Hannah said the Fastmarkets’ analysts have anticipated a “correction” in high iron ore prices for several months, but that the price is expected now to moderate around current levels.

“I need to issue a disclaimer that in my role including pricing I can’t share number forecasts, but I can share what our Fastmarkets research analysts are predicting,” he said.

“They had expected this correction for a number of months, but now that it’s happened, they’re actually not as bearish.”

“They anticipate that a bearish sentiment is bedding in, but the downside may be slightly moderated based on the fact the absolute crude steel output numbers are still very strong historically speaking.”

On the supply side Hannah said major producers like BHP, Rio and Vale were still disappointing on shipments.

“Also this expected or anticipated increase in supply, the iron ore cavalry hasn’t quite been as much as you’d expected,” he said.

Most of the majors have slightly disappointed on the output numbers in the last quarter and shipments from Brazil in July I think were down year on year.”

“So everyone’s expecting this big flood of iron ore to come from Brazil. It hasn’t happened yet and actually it was down in July.”


Price moderation could be more sustainable in the long term

Fastmarkets’ analysts have a US$175/t average price target on the upcoming December quarter.

Hannah said prices at current levels were more sustainable in the long term.

In some rare cases high grade producers whose products generate a premium from steelmakers like Tasmania’s Grange Resources (ASX:GRR) were making so much money the benchmark price was their margin in the June quarter.

“Our analysts were predicting a US$175/t average in Q4 for 62% grade and a US$200/t average for 65% grade, so they were anticipating this kind of drop but to be reasonably moderate in terms of further downside from here,” Hannah said.

“I think this sort of correction is probably a relatively good thing for the iron ore market long term.”

“Above US$200/t for a commodity that is costing tens of dollars per tonne to produce and deliver was kind of giving the jitters to a lot of people in the industry.”

“You get the political finger waving we’ve seen, on the supply side the major producers are looking at each other thinking is there going to be a bit of a flood in response, thinking is someone going to take the initiative?

“Or even just the prospect of having a lot of new projects, new juniors come into the market and a lot of non-mainstream supply that is going to clear out as and when things correct.”

Hannah said more moderate steel output could avoid a “margin crush” that saw overproducing steel mills reduce their bids on iron ore during the 2015 crash.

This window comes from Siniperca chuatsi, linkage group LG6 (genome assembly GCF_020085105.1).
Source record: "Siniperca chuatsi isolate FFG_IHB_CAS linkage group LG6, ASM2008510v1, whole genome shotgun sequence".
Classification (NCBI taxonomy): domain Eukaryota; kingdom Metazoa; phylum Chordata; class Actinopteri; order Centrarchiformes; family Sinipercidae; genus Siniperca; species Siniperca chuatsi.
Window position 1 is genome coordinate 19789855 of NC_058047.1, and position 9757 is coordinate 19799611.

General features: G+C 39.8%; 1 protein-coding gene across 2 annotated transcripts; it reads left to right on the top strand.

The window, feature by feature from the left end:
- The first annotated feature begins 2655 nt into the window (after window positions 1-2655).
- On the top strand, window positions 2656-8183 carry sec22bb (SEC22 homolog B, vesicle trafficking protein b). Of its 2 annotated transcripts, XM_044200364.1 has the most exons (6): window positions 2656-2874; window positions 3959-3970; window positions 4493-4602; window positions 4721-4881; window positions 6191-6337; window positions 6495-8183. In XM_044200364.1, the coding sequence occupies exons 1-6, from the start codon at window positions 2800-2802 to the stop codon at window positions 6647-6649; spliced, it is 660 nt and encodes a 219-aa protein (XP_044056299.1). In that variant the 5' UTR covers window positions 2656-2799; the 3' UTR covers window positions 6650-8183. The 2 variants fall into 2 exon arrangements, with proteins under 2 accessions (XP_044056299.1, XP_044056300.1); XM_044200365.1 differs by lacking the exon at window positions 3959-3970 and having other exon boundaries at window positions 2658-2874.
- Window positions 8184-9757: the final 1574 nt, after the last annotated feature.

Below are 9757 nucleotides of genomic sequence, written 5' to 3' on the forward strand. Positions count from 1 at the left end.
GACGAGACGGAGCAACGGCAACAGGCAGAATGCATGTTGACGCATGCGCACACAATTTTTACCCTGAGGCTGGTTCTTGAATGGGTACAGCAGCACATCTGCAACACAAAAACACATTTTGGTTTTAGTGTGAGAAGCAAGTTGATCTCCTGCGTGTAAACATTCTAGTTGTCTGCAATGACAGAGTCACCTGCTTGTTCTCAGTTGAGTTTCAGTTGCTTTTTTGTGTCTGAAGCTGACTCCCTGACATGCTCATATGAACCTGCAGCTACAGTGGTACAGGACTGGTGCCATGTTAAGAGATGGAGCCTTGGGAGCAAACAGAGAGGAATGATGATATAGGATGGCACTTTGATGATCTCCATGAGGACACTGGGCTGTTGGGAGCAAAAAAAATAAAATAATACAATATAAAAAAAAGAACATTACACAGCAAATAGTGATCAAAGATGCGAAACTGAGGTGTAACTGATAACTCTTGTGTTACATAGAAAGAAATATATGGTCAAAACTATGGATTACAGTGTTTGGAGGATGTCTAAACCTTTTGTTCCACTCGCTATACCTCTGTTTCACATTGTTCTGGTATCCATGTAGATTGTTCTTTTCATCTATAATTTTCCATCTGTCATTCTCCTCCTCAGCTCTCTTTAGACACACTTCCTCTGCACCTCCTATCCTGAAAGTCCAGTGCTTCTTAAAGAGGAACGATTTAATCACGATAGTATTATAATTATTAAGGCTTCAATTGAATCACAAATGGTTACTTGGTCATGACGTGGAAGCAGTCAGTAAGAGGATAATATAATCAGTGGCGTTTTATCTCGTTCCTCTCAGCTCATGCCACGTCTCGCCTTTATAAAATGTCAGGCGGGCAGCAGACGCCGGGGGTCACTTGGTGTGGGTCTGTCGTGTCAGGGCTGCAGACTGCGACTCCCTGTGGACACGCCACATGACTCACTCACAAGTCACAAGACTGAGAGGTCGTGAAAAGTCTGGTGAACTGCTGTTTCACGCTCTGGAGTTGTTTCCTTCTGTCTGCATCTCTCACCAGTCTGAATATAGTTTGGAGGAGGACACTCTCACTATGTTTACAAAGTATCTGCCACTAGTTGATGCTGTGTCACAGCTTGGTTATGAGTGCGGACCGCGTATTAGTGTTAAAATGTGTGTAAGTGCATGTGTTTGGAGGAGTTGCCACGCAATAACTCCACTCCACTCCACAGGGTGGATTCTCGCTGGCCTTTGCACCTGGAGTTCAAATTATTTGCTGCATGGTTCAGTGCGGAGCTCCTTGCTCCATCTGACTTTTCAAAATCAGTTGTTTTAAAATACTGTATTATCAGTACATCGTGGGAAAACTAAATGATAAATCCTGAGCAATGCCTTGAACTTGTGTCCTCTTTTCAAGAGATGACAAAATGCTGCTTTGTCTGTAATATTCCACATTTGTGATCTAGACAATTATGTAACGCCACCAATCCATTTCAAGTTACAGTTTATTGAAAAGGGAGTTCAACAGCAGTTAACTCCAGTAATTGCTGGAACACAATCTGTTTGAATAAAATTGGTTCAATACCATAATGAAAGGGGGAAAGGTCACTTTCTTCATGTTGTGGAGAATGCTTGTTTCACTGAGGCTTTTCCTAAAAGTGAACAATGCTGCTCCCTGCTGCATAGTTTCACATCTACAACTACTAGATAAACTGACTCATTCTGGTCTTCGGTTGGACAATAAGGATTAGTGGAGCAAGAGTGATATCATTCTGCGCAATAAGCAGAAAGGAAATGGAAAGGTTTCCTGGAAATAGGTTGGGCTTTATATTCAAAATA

“Especially when it’s down to the Chinese steel industry being prudent around their margins and actually maintaining a margin by not overproducing steel,” he said.

“What it does for iron ore, in 2015 is when you get an oversupply of steel production and then margins get crushed, then there’s no bid on iron ore.”

“If (China) avoids a repeat of 2015 by not oversupplying steel, it is almost in the long-term interest of the iron ore suppliers to have a big more moderation in the price”.


Juniors reverse the tide as majors fall

While the iron ore majors had an uncomfortable day on the Australian bourse, sentiment remained high for some iron ore juniors, many of whom posted handy gains.

Macarthur Minerals (ASX:MIO) led the sector with a ~7% rise after announcing a rail haulage deal with Aurizon for its proposed Ullaring direct shipping ore project.

Grange was also up 2.1%, while Tony Sage’s soon to be iron ore exporter Fe Limited (ASX:FEL) was up 4%.

Mindax (ASX:MDX) was also up a touch under 7% after releasing an update on its early stage assets in WA, while magnetite developers Magnetite Mines (ASX:MGT) and Carpentaria Resources (ASX:CAP) were unchanged.

Hannah said if prices drop there may be more hesitancy to finance junior projects, but he noted that in a broader sense the iron ore market and its fundamentals remain historically strong.

“What you might see is a little bit of hesitancy now around financing some of these new projects that maybe would have got going but now people are just a little bit nervous to pull the trigger on them,” he said.

“But there again I think it’s worth just seeing the bigger picture.”

“Average price levels are still super high and the levels we’re at now were all time highs just a few months ago.”

“The theme of the world needing steel, the green steel transition happening is still intact and the important thing is grade really.”

“The world needs more high grade iron ore to produce the steel in a green way that it needs, but there may some nervousness around new investments in light of the magnitude of the falls in recent weeks.”

“The view that now prices have come back to $170-180, that we’re now back at normality, it’s far from it from a historical perspective.”